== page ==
Is it time for our Mad Men recap already?

Remember Don’s dead wife’s daughter, Stephanie? She’s gone full hippie and calls Don to tell him that she’s in Los Angeles, pregnant and running out of money. Don gives Stephanie Megan’s address and tells her that he will fly out to see her that night. Megan seems oddly okay with it and cancels a party she was planning so… they’re back together again?

Lou screwed up. He left his personal work—storyboards for a comic book about a boy scouting monkey named Scout—on the Xerox machine for the entire creative department to find and now they’re trying to insert a character named Scout into every pitch. But is this the kind of thing that will put Lou in breach of his two-year contract? Or just make him the laughing stock of the office?

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 A pitch meeting turns awkward when Lou lets everyone know that he knows they know and “Scout’s Honor” is way better than Underdog or Bob Dylan, and everyone is just a bunch of dream-crushing commies. Lou then asserts his dominance over the pack of hyenas and demands everyone get back to work, and work and work and work. Don needs to get on that last flight out to California so he brings Lou his ideas and heads for the door. But Lou is a bastard and won’t let him leave. Don goes back to his desk and calls Megan to tell her that he will be there in the morning instead. How on earth is Don taking this from Lou?!

 Stephanie arrives at Megan’s place and the two of them compliment each other on their mutual beauty. They chat, it gets uncomfortable when Megan realizes that Stephanie knows Don better than she does and Megan writes Stephanie a check for a thousand dollars because “it’s better this way.” Stephanie looks crestfallen. She wanted family, not money. She takes the check and leaves. Don arrives the next morning and is greeted by Megan and her friend Amy. “I’m sorry, but Stephanie left. I really tried to get her to stay….” Liar! Megan is pleased with herself, but Don is not pleased at all.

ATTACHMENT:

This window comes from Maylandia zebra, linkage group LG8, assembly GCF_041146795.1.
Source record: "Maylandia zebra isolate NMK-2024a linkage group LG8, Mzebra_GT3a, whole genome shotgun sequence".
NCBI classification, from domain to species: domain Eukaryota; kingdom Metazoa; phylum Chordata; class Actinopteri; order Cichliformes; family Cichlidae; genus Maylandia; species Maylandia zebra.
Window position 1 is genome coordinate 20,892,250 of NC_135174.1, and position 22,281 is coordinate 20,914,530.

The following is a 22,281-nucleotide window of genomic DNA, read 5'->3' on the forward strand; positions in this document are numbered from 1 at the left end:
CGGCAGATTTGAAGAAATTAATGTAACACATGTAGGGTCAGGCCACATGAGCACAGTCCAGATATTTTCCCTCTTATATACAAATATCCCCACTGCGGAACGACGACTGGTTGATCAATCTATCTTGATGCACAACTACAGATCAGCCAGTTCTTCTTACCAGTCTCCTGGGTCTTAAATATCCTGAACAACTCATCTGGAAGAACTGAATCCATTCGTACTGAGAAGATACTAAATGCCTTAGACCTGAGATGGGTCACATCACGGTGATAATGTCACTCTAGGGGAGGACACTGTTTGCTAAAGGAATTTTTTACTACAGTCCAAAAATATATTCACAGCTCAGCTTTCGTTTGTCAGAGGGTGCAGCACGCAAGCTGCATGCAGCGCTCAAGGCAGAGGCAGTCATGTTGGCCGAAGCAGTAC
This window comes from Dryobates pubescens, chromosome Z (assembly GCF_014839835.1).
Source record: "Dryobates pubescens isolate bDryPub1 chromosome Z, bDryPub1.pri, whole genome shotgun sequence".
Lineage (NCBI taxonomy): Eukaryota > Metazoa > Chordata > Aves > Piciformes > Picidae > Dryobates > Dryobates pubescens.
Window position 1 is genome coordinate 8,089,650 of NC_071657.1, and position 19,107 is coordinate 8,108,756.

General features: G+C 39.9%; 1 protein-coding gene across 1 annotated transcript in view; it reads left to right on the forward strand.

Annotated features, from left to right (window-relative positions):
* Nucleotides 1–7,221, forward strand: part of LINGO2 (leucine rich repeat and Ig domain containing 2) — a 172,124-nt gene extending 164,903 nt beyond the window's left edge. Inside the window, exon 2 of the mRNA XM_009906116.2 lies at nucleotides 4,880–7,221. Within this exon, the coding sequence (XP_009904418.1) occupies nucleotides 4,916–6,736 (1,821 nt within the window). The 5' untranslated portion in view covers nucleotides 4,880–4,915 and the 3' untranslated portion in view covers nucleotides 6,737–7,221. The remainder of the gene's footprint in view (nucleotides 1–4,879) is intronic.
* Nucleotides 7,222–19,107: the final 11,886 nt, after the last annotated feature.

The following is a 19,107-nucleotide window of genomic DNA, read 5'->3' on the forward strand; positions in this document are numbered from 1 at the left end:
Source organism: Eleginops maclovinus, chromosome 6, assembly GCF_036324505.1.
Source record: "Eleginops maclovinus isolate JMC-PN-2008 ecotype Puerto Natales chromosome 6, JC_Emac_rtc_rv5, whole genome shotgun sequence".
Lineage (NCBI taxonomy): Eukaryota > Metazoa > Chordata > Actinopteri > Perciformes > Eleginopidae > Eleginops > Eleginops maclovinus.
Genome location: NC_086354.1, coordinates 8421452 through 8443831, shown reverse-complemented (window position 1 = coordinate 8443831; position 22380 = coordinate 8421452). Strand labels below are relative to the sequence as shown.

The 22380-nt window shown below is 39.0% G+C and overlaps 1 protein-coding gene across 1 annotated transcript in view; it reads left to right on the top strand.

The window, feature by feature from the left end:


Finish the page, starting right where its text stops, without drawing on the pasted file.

Ginsberg sees Lou and Jim talking in the computer room. He can’t hear anything, but he rushes over to Peggy’s apartment. “There’s something going on. The computer.” He decided that the computer turns men gay, so he and Peggy have to reproduce. She pushes him off and suggests that he see a doctor because he’s not right in the head. And he’s not. Ginsberg’s paranoia has been a mild undercurrent for a while now, and it has finally turned into a real thing.

Oh good, Megan’s party is back on. It’s exactly what you’d expect for a twenty-something actress in Los Angeles in the early seventies. Only I did not expect a clarinet player. Or Megan dancing provocatively with a denim-clad man half Don’s age. Oh they are so sleeping together. And then, Harry Crane arrives. His date invited him to a party and he had no idea it was Megan’s party. This is odd since Harry is married, but whatever. Don suggests that he and Harry grab a drink. Once at the bar, Harry explains that “guys like us” have to look out for each other. Harry says that Don should be in Los Angeles because his wife is out there and Ted is useless. He lets Don know that Jim and Lou are pursuing Philip Morris, at which point Don will have to go because he wrote that Lucky Strike letter. Don is grateful for the inside scoop.

When Don returns to the house, the party is over except for Megan, Amy and drugs. He declines and goes to bed instead, so Amy and Megan follow. Uh, what? Don looks confused. He prefers his women more traditionally sexy. Also, this pretty much confirms that Megan has been sleeping around while he has been on his best behavior back in New York. But he eventually gets the hang of it and wakes up in an overcrowded bed. Stephanie calls the next morning to let Don know that she’s okay, so Don gets himself back to New York to make something of his inside scoop.

Back in New York, Ginsberg is himself again. Only with feelings he needs to express to Peggy. Or, Ginsberg is still crazy and gives Peggy a box with his nipple in it!!! She leaves her office as calmly as possible to call for help. Ginsberg is wheeled out of the office strapped to a stretcher. And with that, the computer claims its first victim.

Don strolls into the Philip Morris meeting he was not invited to and tells the executives that if they are willing to give the agency a shot, he is willing to leave. He then masterfully tosses Lou under the bus while turning his negative (the Lucky Strike letter) into a positive (his decades of tobacco experience and the suggestion that Philip Morris would look powerful if they forced Don Draper to apologize). And with that deft maneuver, Don Draper is back.

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